Analysis of the Vaginal Microbiome by Next-Generation Sequencing and Evaluation of its Performance as a Clinical Diagnostic Tool in Vaginitis
Composition of the microbiomes in the 89 specimens. Each line shows the taxonomy at the order level, and each column shows a single specimen. The colored bar below the tree indicates the Nugent score group of the 67 specimens with the Gram stain results. Green, normal group; Yellow, intermediate group; Red, vaginitis group; Gray, samples without Nugent score data.
© Copyright Policy - open-access
Related In: Results  -  Collection

License
Show All Figures
getmorefigures.php?uid=PMC4940487&req=5

Figure 1: Composition of the microbiomes in the 89 specimens. Each line shows the taxonomy at the order level, and each column shows a single specimen. The colored bar below the tree indicates the Nugent score group of the 67 specimens with the Gram stain results. Green, normal group; Yellow, intermediate group; Red, vaginitis group; Gray, samples without Nugent score data.
Mentions: The compositions of the 89 specimens were clustered by Euclidean distance, as shown in the heat map in Fig. 1. The figure contains microorganisms that represent a fraction of the sequences that were greater than 0.1% of the total reads of each specimen. The 67 specimens with Nugent scores were categorized into normal, intermediate, or vaginitis groups. The patterns of the normal groups (green bar in Fig. 1) were distinct from the patterns of the intermediate groups (yellow bar in Fig. 1) and vaginitis groups (red bar in Fig. 1). The most abundant taxa of the three groups are shown in Table 1. In the normal group, the major taxon of the normal group was Lactobacilliales, and other taxa were relatively rare. The patterns of the intermediate group and the vaginitis group were similar. The genera that were more common in the intermediate and vaginitis groups than in the normal group included Prevotella, Sneathia, Aerococcus, Atopobium, Megasphaera, and Cupriavidus.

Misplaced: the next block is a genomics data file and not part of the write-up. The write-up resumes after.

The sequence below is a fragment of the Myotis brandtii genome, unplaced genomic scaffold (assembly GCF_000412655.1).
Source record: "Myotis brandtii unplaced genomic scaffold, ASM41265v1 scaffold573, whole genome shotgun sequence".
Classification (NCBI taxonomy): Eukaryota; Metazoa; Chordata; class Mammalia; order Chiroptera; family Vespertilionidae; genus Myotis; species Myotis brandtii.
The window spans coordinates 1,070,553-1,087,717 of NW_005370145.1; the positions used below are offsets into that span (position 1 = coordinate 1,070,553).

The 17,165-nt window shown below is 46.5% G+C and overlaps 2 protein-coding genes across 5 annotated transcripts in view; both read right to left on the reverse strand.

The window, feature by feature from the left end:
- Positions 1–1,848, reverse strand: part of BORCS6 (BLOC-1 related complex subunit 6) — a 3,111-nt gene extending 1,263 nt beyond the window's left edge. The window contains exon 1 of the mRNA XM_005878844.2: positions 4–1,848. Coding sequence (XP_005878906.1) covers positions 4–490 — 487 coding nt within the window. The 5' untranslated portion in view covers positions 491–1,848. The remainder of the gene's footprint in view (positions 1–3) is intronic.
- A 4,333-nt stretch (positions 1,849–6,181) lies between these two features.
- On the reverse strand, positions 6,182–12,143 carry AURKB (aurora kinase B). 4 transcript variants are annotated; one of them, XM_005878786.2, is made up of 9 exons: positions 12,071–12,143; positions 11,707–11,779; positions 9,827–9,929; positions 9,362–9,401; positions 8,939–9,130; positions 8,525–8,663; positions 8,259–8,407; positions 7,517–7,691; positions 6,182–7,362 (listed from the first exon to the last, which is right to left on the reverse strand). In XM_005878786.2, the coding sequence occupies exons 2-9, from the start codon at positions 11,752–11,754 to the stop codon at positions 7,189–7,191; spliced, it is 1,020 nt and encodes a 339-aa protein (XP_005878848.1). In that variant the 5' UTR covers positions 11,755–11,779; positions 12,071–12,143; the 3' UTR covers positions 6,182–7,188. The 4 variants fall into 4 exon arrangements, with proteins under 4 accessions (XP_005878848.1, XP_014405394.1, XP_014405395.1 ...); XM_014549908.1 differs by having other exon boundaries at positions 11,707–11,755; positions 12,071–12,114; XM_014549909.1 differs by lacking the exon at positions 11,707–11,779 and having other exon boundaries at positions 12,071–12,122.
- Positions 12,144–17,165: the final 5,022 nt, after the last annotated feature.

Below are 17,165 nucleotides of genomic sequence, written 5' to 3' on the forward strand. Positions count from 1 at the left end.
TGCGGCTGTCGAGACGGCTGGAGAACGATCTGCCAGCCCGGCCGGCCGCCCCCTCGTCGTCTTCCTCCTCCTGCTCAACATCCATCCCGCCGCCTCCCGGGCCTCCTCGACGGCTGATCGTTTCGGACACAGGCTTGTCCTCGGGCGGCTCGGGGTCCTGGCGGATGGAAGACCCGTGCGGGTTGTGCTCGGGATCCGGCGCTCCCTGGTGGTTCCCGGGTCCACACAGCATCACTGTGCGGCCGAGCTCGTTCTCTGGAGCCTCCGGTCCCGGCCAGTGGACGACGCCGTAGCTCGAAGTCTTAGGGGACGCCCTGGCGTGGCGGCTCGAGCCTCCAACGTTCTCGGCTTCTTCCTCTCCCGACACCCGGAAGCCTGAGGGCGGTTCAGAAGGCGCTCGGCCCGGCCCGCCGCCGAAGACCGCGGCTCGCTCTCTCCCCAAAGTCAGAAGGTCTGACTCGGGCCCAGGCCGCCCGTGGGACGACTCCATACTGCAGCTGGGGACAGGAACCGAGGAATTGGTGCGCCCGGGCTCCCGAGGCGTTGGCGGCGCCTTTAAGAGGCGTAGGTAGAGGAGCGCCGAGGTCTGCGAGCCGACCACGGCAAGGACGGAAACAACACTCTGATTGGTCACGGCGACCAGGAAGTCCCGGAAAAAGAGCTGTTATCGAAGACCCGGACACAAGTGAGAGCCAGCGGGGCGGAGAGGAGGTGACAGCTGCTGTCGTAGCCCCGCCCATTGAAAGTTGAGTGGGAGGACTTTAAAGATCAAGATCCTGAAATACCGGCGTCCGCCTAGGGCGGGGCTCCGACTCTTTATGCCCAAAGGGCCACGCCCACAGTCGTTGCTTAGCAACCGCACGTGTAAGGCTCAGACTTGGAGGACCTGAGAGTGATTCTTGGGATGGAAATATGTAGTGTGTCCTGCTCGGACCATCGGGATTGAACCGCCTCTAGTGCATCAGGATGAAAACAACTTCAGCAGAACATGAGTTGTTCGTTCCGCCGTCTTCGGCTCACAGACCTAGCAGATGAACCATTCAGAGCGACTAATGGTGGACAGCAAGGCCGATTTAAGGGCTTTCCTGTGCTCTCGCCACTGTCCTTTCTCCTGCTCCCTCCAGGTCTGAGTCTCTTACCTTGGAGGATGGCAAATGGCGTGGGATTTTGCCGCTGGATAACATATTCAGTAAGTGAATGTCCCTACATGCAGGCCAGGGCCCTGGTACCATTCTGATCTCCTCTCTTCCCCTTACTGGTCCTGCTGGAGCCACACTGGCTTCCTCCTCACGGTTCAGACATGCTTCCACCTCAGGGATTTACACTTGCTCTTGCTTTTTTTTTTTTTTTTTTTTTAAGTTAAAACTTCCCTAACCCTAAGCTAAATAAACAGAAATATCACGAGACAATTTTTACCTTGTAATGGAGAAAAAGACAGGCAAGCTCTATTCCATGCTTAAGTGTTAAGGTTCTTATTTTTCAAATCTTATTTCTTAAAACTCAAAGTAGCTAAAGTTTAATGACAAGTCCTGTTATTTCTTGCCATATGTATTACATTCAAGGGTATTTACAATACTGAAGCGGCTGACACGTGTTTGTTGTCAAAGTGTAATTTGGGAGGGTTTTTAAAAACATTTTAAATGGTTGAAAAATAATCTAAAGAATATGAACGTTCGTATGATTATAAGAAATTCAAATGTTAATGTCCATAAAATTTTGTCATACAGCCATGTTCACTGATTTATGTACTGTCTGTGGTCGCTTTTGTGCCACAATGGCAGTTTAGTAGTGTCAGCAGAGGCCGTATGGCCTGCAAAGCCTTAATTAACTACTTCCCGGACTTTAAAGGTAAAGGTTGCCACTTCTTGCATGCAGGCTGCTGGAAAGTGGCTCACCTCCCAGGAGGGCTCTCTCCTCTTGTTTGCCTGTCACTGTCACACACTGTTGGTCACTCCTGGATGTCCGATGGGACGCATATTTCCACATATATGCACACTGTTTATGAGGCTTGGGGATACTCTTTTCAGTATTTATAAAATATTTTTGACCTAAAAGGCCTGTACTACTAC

View Article: PubMed Central - PubMed

ABSTRACT

Background: Next-generation sequencing (NGS) can detect many more microorganisms of a microbiome than traditional methods. This study aimed to analyze the vaginal microbiomes of Korean women by using NGS that included bacteria and other microorganisms. The NGS results were compared with the results of other assays, and NGS was evaluated for its feasibility for predicting vaginitis.

Methods: In total, 89 vaginal swab specimens were collected. Microscopic examinations of Gram staining and microbiological cultures were conducted on 67 specimens. NGS was performed with GS junior system on all of the vaginal specimens for the 16S rRNA, internal transcribed spacer (ITS), and Tvk genes to detect bacteria, fungi, and Trichomonas vaginalis. In addition, DNA probe assays of the Candida spp., Gardnerella vaginalis, and Trichomonas vaginalis were performed. Various predictors of diversity that were obtained from the NGS data were analyzed to predict vaginitis.

Results: ITS sequences were obtained in most of the specimens (56.2%). The compositions of the intermediate and vaginitis Nugent score groups were similar to each other but differed from the composition of the normal score group. The fraction of the Lactobacillus spp. showed the highest area under the curve value (0.8559) in ROC curve analysis. The NGS and DNA probe assay results showed good agreement (range, 86.2-89.7%).

Conclusions: Fungi as well as bacteria should be considered for the investigation of vaginal microbiome. The intermediate and vaginitis Nugent score groups were indistinguishable in NGS. NGS is a promising diagnostic tool of the vaginal microbiome and vaginitis, although some problems need to be resolved.

No MeSH data available.


Related in: MedlinePlus